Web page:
When you have two chips, both outputting sound, how do you mix the sound together? You can’t just hook the two outputs together. If that was the case, imagine where one chip, the background audio, was outputting, and the other, the sound effects, was not. The voltage Vbackground audio would be output not only the amplifier, but to the output of the other, where the circuit is trying to keep Vsound effects at zero. So one thing an audio mixing circuit needs to do is to include resistors to provide a safe place for that voltage difference to burn off.
While plain resistors could be used, a potentiometer, or a variable resistor, is very useful here, because it can be used to adjust the audio balance. The downside of resistors here, of course, is that they’re going to make your audio quieter. Loudness was clearly a priority at SNK; as I discussed in the last post, that’s the main reason to feed -5V to your audio amplifier– a louder game could attract more attention in arcades, which are not known for being quiet as-is.
So on Fighting Golf, and presumably on other single-synthesizer games as well, SNK removed the potentiometer and replaced it with a jumper.
That jumper is present on the Athena conversion, and therefore, the sound from the second YM3526 can’t make it to the amplifier.
Ditch the jumper
The Triple-Z80 is made up of two PCBs, and the audio circuit is on the front one. They’re both arranged so parts are on the outside, and the pins are on the inside, somewhat protected. So I was surprised to see a scratch on the back of the PCB, right where the offending jumper wire is soldered. It makes me wonder if the boards were all manufactured generically, and only when this one became a Fighting Golf was the jumper added later.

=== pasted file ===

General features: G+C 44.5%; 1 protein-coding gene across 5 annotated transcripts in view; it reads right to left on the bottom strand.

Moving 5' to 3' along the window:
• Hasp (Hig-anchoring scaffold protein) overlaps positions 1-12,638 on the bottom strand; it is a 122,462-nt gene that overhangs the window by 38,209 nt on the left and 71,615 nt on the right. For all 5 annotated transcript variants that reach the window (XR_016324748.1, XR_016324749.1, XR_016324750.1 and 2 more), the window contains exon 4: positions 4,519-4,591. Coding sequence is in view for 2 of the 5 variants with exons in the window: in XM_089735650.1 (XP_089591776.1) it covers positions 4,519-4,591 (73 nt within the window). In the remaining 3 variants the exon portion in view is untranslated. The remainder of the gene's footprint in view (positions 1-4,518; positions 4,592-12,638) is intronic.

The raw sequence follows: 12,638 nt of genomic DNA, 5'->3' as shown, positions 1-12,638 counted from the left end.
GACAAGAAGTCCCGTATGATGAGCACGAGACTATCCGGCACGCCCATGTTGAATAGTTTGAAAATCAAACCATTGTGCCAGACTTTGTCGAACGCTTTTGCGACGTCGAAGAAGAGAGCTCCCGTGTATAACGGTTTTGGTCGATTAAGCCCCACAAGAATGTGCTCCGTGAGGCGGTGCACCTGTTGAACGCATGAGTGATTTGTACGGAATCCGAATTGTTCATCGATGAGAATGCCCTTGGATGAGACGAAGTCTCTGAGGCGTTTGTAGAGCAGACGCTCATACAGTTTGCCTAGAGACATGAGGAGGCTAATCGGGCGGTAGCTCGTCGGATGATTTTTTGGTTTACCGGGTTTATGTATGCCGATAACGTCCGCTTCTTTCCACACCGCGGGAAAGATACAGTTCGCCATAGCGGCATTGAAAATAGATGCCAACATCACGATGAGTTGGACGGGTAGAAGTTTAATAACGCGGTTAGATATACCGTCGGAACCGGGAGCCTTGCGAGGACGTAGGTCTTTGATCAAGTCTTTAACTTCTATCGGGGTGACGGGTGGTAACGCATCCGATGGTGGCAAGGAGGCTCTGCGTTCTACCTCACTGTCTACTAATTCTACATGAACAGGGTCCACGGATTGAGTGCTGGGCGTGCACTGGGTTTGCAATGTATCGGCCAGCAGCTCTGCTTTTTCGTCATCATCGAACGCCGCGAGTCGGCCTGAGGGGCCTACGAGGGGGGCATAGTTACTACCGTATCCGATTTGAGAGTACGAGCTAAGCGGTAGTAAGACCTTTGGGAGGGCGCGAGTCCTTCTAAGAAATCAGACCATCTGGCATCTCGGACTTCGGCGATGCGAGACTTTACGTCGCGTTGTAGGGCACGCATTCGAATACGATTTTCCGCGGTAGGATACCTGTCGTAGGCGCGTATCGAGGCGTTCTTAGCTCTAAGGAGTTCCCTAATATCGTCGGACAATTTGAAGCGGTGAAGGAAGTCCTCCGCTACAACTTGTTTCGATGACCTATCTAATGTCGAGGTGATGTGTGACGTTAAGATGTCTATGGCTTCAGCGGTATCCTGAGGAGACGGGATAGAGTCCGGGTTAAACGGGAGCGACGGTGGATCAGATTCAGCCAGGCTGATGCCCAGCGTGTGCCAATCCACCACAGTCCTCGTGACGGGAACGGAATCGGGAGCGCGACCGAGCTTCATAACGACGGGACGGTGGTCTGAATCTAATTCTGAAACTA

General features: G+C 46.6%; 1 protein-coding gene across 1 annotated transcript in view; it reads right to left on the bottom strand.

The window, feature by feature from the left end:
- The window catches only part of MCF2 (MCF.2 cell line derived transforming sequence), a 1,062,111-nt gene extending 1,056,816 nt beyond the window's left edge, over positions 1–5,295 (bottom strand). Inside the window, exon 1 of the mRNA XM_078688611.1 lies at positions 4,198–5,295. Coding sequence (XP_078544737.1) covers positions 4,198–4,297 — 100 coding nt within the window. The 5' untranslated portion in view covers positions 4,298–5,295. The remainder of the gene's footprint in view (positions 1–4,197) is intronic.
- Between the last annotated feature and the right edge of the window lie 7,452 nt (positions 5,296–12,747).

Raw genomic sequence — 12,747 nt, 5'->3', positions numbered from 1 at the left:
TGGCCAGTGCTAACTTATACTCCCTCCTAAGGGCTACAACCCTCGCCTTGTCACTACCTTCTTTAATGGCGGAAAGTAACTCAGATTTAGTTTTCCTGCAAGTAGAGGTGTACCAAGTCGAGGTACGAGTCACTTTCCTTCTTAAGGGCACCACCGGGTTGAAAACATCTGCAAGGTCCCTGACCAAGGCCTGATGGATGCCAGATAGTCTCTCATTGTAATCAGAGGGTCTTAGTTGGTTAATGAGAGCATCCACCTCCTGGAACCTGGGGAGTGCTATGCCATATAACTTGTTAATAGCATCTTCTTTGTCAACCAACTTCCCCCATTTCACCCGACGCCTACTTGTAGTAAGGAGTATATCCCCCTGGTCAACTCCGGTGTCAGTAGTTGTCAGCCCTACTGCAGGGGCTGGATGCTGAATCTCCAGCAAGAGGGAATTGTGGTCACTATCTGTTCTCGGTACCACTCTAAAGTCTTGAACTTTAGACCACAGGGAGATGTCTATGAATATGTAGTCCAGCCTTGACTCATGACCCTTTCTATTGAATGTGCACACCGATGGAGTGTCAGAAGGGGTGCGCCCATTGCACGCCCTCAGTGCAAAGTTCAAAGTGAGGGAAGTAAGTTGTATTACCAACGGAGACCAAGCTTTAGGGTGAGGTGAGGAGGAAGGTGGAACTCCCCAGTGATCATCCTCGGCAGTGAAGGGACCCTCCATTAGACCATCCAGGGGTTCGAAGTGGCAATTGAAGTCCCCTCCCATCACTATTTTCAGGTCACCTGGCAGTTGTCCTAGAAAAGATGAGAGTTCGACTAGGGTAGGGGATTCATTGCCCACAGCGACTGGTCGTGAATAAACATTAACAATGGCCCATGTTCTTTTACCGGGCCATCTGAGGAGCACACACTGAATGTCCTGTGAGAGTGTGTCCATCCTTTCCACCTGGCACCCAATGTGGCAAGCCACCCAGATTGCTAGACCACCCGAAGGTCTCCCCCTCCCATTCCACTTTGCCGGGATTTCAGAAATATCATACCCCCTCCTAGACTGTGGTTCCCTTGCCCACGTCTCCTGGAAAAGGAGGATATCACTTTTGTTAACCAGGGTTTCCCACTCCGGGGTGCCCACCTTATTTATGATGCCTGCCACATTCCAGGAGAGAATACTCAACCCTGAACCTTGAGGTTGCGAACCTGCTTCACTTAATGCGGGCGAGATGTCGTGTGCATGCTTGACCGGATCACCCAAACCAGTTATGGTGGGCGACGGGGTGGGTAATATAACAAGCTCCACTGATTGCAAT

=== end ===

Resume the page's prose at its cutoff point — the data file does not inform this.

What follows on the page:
In any case, to remove the jumper, I decided to use my Hakko desoldering gun. It’s never made an appearance on this blog (the project I got it for being a bit stalled), and it’s massive overkill for this project, but hey, if you have it, why not use it? It does very clean work.
At this point, if I were to fire up the board, there’d be no audio at all. Which would be silly. So now we need a variable resistor. I went with 500Ω, because it had “500” written next to it, and because 500Ω didn’t seem unreasonable for a mixer that takes place before final amplification. If you happen to have a real Athena and the value of VR1 isn’t 500Ω, please let me know.
The new potentiometer is not the same color or style as the original volume pot next to it; I didn’t really think this was a huge deal, especially since this board is already likely modified. It makes this modification more obvious to have a different part there. That’s what I tell myself to sleep at night, anyway.
We now have both sound effects and music! This is a big improvement to the game, since its enemy collision is not generous and there’s not much knockback or invincibility. Having the aural feedback you’re being hit helps, and even though I didn’t notice, I do play better now. (Of course, in the video I’m not really playing)
Since that last charge pump blog post I’ve ditched the -5V charge pump entirely, and now use an Axunworks arcade power supply for getting negative voltage, in a case that (unlike a typical arcade power supply) I feel like I can leave on my desk without needing to risk touching 120V. Overall, this is a pretty solid setup for playing Athena, and was a very easy change to the board. I don’t support people converting Fighting Golf, but if you’re going to do it, do it right.